A river is a natural flowing watercourse, towards an ocean, sea, or lake. Earth is covered under 300,000 square miles of rivers and streams, usually freshwater.
They are a part of the natural hydrological cycle. Water collects in a river from precipitation through a drainage basin from surface runoff or other sources such as groundwater recharge, springs, and also through the release of stored water in natural ice and snowpacks.
Rivers often have major features in natural landscapes, geological divisions. They are of obvious significance to humans by the history that many civilizations were built around freshwater reverse supplied by rivers and streams.
Even today most major cities are located on banks of rivers and are to date used as a source of water, food, transports, borders, and also as a means of waste management.
This makes us question, what actions do we take to conserve these rich water bodies.
The Rio Grande was once a large flowing river, from where immigrants crossed the border. Although due to the Rio Grande Project of 1952 an irrigation, flood control, and interbasin water transfer project, the river has started running dry. Other than diversions, fast-growing and water-consuming plants, such as water hyacinth and hydrilla, are also leading to reduced flows.
What can be done to reduce the tragedy of this freshwater biodiversity? Or prevent further damage and species declines? How can we re-establish the vital landscape and try to mitigate its impact? How is water a vital element in supporting human existence? How can we find new ways to connect with the biodiversity and river landscape while acknowledging its sensitive state?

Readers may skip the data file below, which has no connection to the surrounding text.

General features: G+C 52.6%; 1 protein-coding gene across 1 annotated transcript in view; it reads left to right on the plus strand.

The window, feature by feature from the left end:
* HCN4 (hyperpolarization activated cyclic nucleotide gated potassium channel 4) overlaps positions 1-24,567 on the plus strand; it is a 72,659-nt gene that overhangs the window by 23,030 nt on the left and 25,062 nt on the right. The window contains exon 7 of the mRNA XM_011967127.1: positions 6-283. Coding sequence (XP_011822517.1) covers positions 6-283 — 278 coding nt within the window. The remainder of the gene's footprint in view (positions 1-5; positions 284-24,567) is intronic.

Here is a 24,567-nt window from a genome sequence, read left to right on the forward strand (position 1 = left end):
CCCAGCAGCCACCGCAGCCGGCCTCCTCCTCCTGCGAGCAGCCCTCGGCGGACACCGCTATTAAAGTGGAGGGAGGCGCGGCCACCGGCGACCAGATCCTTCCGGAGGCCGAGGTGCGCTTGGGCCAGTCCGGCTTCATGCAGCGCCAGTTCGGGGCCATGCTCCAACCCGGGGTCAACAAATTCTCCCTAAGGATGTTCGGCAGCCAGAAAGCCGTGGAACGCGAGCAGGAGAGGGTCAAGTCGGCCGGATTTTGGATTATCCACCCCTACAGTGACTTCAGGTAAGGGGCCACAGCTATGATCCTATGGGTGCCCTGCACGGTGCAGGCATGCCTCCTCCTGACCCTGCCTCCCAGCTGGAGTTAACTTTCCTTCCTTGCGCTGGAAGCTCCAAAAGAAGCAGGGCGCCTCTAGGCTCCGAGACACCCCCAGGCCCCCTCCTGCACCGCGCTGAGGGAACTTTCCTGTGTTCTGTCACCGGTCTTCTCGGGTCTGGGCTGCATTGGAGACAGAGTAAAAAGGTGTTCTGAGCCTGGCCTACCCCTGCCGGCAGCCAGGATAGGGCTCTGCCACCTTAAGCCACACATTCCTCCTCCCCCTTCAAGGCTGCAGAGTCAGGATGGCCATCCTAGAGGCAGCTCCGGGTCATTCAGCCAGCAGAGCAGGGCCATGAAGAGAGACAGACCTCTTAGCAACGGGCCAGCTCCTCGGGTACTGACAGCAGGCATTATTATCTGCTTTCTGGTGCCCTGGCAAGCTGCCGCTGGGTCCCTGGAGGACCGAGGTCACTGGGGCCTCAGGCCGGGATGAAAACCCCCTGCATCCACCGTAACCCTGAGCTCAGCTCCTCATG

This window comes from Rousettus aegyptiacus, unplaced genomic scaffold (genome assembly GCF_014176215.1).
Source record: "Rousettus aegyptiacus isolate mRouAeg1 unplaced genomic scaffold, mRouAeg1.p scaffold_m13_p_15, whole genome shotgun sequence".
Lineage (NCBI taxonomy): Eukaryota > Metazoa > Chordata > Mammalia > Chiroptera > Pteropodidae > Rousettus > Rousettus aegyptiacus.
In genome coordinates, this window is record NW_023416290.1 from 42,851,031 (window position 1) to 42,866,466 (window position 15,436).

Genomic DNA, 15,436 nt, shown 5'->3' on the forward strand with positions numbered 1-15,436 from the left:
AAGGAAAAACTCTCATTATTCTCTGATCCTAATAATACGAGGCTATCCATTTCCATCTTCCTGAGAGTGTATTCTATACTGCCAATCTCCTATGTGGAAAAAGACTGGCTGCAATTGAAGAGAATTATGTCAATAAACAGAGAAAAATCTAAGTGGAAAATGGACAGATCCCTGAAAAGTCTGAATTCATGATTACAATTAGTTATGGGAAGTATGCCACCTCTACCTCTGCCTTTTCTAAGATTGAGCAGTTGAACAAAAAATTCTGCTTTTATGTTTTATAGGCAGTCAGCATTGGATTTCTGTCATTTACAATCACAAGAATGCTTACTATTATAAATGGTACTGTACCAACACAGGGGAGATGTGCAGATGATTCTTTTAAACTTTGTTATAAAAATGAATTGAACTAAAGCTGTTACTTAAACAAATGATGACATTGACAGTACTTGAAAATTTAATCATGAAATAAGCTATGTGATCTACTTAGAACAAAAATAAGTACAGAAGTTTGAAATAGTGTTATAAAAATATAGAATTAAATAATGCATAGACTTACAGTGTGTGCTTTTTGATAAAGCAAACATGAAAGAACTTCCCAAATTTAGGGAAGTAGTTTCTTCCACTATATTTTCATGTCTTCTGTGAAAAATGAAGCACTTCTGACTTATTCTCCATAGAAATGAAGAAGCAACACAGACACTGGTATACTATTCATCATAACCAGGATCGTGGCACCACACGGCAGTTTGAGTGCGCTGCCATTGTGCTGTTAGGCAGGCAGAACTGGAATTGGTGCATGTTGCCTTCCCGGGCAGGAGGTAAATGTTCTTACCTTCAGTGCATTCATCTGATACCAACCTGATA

Brief: The design challenge is to propose a model public landscape to promote biodiversity and encourage a consciousness towards its protection.
The designed landscape must possess the ability to-
(i) sensitize its visitors to understand how crucial biodiversity is, and
(ii) promote a better sense of consumption and conservation within them.
The participants are expected to design a landscape model in the given site that resonates with the aim of water conservation as a theme. The design objectives are as follows:
Educative: The intervention should aim at educating the collective masses through design.
Celebrate: Introduce river biodiversity as an essential element to the landscape and center.
Acknowledge: Acknowledgement / Awareness of reduced biodiversity and the damage it has caused.
Conservation: Design for conservation through public participation and new methods/techniques.
Prize pool of worth 24000$
The prize pool is dependent on the total number of registrations received. Please check the awards and fees section to learn more about it. There will be a total of 100 (20%) entries that will be shortlisted for the final awards. All the shortlisted entries will be entitled to e-certificates.
Entry Fees:- Registration starts: 40.00 USD Free with UNI Membership